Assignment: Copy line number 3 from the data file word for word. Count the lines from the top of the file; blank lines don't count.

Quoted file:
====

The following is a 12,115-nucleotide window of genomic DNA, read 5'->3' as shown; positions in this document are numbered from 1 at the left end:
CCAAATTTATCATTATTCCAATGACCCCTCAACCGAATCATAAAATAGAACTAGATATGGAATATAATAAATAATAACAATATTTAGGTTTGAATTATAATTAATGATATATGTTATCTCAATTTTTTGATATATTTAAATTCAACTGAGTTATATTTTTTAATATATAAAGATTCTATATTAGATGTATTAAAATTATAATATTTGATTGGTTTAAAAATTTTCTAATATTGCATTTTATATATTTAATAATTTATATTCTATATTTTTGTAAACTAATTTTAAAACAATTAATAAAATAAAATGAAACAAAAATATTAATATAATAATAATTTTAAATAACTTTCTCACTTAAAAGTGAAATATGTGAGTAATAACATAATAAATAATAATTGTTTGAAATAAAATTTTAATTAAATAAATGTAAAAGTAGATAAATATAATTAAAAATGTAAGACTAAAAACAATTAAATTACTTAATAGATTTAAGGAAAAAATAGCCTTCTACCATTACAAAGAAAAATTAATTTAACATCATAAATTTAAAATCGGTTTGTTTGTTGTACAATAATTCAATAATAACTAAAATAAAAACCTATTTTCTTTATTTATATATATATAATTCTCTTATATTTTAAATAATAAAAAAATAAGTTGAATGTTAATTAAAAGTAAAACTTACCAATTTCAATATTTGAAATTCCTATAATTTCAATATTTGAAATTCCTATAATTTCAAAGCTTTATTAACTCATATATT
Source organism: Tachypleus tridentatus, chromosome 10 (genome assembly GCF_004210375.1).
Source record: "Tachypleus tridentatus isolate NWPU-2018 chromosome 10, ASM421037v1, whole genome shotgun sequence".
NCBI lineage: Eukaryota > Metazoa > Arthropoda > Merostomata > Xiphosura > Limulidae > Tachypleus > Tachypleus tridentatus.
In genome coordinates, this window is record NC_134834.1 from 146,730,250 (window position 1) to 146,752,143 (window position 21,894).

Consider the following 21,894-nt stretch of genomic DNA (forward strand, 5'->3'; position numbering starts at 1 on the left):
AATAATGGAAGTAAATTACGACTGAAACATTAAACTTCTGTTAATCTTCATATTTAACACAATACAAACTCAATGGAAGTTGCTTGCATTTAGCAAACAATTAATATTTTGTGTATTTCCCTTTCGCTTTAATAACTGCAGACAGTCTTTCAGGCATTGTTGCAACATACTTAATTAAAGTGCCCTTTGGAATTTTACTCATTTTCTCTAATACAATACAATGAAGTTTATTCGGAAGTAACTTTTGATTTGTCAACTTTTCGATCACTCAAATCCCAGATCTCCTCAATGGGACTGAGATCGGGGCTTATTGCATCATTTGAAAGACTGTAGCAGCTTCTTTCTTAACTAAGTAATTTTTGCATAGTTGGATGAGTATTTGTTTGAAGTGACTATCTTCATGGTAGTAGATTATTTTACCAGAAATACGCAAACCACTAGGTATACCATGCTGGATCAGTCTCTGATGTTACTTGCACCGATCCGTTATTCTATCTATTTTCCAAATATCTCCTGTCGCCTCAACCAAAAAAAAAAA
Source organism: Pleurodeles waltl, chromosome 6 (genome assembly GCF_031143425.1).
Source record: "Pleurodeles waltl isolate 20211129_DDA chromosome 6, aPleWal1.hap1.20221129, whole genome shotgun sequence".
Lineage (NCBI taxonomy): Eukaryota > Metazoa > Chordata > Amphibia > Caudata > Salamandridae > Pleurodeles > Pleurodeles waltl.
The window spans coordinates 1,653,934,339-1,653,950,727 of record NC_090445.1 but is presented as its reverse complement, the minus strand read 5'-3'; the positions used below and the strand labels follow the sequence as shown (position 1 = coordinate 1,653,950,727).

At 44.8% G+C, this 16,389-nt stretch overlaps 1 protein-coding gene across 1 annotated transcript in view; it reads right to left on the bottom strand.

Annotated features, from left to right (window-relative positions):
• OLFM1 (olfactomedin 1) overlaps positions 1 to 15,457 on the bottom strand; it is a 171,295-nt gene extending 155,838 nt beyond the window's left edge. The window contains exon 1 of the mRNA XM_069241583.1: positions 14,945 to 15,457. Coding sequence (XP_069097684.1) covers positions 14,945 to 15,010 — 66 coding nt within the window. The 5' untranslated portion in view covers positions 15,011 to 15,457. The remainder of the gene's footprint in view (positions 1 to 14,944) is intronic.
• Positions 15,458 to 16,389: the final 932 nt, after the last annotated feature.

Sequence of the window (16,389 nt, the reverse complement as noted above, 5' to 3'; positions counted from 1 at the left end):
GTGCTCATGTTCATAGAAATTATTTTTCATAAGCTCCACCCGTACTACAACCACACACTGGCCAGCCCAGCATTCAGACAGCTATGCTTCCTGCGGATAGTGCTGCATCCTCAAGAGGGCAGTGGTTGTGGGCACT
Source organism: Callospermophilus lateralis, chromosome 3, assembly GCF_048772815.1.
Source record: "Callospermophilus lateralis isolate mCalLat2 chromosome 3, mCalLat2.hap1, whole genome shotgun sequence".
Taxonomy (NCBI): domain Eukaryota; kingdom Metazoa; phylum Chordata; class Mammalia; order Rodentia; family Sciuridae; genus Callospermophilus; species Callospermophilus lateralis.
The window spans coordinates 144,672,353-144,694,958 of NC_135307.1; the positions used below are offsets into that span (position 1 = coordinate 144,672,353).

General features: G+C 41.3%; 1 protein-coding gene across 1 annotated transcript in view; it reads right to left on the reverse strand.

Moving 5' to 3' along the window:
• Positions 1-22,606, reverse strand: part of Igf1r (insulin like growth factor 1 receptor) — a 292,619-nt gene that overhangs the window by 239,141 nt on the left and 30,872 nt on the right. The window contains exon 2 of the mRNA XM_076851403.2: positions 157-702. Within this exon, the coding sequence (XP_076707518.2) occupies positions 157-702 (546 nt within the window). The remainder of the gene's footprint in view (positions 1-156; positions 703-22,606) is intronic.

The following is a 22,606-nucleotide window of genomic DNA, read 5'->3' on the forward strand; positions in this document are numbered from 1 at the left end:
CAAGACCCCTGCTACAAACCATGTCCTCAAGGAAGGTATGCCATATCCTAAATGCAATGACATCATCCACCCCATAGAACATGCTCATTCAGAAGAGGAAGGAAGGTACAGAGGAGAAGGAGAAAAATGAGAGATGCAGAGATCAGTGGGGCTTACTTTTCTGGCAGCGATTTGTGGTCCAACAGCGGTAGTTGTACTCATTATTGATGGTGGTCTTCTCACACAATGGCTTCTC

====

Source organism: Tachypleus tridentatus, chromosome 10 (genome assembly GCF_004210375.1).